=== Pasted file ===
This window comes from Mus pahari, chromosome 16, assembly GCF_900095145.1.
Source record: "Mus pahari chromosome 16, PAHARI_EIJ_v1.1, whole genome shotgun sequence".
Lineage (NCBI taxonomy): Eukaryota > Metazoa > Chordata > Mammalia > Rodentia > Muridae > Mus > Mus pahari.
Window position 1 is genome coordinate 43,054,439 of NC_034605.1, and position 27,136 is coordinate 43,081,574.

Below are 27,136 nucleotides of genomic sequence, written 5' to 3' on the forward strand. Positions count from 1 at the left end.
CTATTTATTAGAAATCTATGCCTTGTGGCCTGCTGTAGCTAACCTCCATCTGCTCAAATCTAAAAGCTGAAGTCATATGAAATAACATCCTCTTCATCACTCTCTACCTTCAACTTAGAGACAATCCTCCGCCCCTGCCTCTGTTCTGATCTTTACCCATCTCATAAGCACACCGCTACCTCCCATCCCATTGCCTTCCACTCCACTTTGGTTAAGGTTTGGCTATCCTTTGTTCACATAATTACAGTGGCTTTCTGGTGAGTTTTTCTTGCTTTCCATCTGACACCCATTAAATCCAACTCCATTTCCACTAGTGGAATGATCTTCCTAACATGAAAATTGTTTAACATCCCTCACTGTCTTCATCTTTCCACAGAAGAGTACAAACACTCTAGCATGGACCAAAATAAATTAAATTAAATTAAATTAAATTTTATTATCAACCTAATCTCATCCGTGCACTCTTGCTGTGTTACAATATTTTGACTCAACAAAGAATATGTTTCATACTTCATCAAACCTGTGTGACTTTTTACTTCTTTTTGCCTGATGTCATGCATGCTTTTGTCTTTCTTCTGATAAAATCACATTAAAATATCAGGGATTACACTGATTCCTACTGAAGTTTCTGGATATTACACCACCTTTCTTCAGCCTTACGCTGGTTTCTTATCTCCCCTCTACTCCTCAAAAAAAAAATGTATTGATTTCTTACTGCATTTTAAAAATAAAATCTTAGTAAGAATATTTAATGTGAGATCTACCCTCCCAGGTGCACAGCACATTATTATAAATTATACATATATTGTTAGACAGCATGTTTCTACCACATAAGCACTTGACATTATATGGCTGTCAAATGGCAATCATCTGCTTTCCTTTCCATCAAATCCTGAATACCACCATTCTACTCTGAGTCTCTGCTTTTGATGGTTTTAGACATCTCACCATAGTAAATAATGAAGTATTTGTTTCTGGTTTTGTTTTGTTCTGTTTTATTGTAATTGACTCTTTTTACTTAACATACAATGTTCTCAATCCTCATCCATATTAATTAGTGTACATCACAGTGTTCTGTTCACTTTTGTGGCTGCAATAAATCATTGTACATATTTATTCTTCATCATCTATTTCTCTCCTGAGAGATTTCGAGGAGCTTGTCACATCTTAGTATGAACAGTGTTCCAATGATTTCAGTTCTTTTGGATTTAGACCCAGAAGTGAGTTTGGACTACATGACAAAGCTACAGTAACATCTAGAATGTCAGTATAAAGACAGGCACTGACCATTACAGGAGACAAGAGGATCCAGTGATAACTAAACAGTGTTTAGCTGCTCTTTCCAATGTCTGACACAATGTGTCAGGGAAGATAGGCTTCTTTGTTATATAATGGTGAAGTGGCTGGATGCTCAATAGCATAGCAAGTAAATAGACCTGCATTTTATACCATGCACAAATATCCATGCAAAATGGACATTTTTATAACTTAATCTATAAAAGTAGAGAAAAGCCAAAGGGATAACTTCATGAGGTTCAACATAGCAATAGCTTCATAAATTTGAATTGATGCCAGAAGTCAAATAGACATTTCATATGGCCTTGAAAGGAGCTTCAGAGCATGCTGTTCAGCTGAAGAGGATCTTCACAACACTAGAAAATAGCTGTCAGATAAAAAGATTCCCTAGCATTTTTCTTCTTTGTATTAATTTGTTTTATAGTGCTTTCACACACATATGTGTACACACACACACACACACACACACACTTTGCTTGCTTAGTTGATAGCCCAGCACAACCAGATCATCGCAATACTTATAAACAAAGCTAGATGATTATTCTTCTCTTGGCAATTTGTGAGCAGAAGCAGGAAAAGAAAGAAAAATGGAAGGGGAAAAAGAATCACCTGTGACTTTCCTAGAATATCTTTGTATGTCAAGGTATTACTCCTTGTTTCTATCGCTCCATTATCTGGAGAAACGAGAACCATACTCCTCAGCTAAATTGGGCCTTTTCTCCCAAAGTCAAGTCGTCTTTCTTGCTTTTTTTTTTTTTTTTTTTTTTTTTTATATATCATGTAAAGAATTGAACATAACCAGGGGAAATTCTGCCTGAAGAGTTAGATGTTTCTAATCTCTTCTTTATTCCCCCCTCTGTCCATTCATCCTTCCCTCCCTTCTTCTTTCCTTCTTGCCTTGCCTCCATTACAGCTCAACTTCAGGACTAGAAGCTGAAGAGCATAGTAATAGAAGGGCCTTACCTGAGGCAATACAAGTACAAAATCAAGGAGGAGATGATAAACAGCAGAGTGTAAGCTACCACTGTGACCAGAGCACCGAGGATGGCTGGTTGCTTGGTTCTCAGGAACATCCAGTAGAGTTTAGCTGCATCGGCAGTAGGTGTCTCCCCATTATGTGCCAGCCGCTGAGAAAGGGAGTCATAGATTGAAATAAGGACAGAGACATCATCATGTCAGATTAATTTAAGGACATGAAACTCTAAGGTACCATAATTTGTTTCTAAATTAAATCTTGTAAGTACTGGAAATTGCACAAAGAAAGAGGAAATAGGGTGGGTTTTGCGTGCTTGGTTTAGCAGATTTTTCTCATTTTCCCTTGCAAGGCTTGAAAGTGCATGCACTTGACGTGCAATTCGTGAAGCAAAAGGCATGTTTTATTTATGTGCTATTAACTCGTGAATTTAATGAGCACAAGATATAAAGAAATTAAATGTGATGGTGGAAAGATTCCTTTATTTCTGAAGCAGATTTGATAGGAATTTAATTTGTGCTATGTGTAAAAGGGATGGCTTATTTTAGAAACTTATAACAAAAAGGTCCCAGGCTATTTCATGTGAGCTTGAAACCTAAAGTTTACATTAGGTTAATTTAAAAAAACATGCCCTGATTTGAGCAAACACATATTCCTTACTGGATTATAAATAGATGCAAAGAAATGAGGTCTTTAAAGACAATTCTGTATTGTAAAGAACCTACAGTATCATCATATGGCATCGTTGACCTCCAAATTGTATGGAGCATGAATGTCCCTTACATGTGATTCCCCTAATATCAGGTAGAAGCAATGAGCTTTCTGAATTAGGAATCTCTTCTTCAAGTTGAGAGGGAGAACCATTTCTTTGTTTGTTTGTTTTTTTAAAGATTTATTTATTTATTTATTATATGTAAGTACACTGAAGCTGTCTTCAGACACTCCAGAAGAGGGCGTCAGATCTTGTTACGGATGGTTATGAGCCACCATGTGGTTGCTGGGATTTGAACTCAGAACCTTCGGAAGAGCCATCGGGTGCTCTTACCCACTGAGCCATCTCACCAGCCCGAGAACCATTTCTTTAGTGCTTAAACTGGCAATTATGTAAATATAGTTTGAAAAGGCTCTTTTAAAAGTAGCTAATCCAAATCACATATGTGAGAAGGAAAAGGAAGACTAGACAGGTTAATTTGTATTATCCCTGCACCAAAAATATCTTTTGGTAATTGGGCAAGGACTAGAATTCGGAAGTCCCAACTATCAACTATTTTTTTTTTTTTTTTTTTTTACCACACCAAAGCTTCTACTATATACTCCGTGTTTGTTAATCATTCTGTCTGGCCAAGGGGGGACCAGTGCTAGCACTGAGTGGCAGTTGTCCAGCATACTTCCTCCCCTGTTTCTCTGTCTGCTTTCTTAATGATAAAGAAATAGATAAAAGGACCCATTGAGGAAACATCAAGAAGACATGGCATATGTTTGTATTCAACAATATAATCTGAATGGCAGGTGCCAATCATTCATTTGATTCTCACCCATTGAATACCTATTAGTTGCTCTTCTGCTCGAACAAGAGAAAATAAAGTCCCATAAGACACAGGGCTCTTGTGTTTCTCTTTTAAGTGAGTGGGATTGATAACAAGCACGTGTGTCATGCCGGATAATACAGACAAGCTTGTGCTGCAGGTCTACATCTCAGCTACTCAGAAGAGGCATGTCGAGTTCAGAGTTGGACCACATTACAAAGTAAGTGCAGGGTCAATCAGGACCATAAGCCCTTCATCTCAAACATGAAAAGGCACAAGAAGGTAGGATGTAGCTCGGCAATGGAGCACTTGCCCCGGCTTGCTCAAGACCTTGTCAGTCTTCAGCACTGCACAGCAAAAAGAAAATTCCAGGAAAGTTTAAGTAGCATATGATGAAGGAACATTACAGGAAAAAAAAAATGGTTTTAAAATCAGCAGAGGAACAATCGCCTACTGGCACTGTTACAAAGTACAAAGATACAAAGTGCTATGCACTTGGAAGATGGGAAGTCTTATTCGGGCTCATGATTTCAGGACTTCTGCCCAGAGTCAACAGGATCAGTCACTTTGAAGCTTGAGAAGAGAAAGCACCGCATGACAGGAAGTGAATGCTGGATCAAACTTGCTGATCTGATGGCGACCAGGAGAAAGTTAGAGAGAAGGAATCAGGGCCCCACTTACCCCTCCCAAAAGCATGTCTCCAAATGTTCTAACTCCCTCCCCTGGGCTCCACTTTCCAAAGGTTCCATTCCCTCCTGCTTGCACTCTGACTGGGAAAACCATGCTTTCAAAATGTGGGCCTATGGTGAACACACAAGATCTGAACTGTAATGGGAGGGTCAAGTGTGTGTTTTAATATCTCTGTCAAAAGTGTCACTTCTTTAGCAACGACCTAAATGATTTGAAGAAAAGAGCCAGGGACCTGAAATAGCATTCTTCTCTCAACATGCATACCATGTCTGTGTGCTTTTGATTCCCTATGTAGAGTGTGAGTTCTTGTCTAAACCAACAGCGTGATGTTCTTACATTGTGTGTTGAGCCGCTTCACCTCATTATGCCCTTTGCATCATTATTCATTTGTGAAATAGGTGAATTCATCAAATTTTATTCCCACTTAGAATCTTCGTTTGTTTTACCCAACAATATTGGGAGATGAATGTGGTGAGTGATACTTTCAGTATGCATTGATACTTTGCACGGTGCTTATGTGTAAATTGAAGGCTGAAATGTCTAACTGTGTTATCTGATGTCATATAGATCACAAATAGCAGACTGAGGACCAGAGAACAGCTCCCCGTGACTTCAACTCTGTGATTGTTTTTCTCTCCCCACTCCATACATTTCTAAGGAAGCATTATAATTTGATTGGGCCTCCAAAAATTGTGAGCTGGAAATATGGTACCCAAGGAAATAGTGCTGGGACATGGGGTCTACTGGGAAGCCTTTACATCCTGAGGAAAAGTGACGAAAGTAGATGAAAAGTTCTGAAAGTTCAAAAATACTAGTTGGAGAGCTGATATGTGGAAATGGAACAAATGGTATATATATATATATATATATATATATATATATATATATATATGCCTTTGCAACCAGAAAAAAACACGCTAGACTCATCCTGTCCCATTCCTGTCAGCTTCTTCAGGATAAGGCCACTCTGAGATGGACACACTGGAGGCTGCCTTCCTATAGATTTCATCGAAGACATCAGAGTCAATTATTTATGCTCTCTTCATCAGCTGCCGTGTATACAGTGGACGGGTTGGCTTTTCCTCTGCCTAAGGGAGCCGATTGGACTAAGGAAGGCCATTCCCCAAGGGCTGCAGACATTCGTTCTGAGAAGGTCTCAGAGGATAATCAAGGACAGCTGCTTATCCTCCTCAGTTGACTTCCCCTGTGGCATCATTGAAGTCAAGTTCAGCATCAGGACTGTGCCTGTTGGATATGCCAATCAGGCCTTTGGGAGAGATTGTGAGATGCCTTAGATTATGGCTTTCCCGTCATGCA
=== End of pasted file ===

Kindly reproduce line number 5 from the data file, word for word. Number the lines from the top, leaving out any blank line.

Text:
Below are 27,136 nucleotides of genomic sequence, written 5' to 3' on the forward strand. Positions count from 1 at the left end.